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ATLANTA-Lodgian Inc., restructuring after exiting Chapter 11 in 2002, had good and not-so-good news for shareholders.

The locally based national hotel management chain reported six-month room revenue from continuing operations of $121.9 million, up 6.1% from last year’s comparable period and total revenue of $163.4 million, a 4.6% increase.

And earnings before interest, taxes, depreciation and amortization rose to $33.7 million, including $300,000 of bankruptcy-related charges, up from $23.1 million, including $5.2 million in bankruptcy-related charges. That’s the good news.

The not-so-good news is that Lodgian, which manages 87 hotels in 30 states and Canada, lost $18.2 million in the first half from continuing operations. That loss was almost three times greater than then $6.4-million loss the company posted in the first half of 2003. But Lodgian president and CEO Tom Parrington is confident the company is on the right recovery path, he says in a prepared statement.

“We achieved several important milestones during the second quarter, including $370 million of new debt financing to retire existing debt; an $18.3-million share common stock offering; and the exchange of 1,483,558 shares of preferred stock for 3,941,115 shares of common stock,” Parrington says.

The company is sitting on $56 million in cash and plans to invest $43 million in capital improvements this year and another $11 million in first quarter 2005. “These improvements, funded with proceeds from its recent common stock offering and with cash reserves, will substantially complete all of Lodgian’s deferred renovations,” Parrington says.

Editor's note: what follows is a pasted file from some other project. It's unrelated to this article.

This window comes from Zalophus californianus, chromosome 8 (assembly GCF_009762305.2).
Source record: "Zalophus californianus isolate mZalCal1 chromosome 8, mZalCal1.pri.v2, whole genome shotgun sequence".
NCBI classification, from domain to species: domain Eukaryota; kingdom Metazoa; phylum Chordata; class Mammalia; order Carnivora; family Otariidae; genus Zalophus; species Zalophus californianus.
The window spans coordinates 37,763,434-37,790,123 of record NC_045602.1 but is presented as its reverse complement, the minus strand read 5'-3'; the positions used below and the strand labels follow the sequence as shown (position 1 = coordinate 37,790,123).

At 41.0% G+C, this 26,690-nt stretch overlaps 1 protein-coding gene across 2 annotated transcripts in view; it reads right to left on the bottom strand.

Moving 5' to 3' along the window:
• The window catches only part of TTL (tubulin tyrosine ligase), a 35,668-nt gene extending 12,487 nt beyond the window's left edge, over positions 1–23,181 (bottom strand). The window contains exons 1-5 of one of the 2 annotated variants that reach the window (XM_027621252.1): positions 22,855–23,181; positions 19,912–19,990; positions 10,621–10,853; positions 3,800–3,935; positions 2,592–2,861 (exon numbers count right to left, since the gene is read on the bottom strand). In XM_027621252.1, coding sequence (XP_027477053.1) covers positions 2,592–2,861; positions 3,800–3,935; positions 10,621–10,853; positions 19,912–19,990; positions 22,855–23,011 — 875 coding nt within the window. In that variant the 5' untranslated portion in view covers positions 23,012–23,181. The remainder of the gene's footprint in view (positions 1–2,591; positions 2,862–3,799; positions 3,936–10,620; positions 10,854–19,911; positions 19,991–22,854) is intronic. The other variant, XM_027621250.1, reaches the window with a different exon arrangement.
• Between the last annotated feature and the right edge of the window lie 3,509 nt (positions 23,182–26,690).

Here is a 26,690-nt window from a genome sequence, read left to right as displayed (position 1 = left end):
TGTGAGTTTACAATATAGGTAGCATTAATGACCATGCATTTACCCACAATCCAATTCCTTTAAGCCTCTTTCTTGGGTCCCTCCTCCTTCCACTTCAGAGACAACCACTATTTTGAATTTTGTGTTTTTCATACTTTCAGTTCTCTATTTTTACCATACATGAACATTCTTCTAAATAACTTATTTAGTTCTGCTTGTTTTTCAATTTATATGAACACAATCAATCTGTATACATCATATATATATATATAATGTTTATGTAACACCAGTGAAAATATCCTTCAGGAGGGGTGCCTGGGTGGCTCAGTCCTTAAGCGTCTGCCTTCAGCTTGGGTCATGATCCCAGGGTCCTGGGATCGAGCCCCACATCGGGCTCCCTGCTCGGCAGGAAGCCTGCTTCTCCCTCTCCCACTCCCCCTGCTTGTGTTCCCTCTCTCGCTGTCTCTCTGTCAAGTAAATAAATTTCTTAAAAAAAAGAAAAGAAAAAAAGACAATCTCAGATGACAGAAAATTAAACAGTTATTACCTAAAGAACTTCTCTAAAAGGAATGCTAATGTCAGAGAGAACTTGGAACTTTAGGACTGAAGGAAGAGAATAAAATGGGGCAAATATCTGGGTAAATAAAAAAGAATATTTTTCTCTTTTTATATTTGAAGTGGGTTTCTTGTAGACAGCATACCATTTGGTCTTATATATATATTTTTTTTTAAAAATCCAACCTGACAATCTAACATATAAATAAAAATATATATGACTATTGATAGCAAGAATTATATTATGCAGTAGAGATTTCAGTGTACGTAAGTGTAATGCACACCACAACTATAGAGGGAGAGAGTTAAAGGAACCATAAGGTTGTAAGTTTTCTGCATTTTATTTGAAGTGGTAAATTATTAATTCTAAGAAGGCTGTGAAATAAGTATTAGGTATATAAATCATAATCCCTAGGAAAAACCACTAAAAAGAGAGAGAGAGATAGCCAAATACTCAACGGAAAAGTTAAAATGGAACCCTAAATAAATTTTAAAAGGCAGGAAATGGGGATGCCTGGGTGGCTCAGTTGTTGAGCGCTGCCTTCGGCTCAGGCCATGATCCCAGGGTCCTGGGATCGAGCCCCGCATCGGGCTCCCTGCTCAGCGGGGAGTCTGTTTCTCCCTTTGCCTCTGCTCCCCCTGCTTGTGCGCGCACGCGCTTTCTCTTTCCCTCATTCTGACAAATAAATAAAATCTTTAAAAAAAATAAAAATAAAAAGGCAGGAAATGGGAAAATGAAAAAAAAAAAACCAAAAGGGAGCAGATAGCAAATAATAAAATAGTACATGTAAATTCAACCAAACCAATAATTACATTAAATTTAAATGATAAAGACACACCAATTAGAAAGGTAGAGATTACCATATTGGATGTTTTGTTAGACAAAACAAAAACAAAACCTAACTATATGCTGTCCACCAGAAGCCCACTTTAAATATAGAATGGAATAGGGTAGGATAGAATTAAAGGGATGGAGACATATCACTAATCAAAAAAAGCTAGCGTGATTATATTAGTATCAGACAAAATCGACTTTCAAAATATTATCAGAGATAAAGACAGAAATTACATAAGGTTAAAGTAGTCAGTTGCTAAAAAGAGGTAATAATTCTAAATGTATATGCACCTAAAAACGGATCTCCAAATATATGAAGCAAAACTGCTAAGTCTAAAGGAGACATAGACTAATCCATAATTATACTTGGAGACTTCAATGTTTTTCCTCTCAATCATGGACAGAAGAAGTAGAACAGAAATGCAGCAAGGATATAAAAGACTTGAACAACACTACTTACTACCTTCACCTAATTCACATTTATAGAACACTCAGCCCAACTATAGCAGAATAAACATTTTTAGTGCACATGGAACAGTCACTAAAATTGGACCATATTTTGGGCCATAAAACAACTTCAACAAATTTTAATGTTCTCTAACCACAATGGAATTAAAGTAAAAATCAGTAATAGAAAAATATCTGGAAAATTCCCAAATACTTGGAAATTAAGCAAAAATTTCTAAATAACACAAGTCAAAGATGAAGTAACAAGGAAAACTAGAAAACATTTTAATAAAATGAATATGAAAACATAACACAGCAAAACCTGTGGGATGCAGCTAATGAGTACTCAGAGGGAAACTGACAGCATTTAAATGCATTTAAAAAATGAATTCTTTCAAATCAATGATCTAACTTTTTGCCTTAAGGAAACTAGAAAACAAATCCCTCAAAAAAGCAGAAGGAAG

During the second quarter, eight hotels were under renovation, causing a $500,000 shortfall in room revenue. Even so, second-quarter room revenue increased 5.4% to $64.3 million and total revenue rose 4.5% to $86.6 million.

“Of particular note is that the RevPAR improvement was driven more by room rate, which rose 3.8%, than by occupancy, up 1.6%–another positive sign that the hotel economy is improving,” Lodgian’s chief executive says. “Higher rate also translated into better-adjusted EBITDA margins for us–24.2% versus 20.6% in last year’s second quarter.”

Among Lodgian’s major investors are Oaktree Capital Management of Atlanta, Blackstone Real Estate Advisors of New York and Merrill Lynch, Pierce, Fenner & Smith Inc.

Lodgian emerged from Chapter 11 under the US Bankruptcy Code on Nov. 22, 2002 with 78 owned hotels. The hotels were owned by Lodgian subsidiaries Impac Hotels II LLC and Impac Hotels III LLC. When the two subsidiaries filed for court protection on Dec. 5, 2001, Lodgian listed total assets of $1 million and debt of $968.7 million, as GlobeSt.com previously reported.

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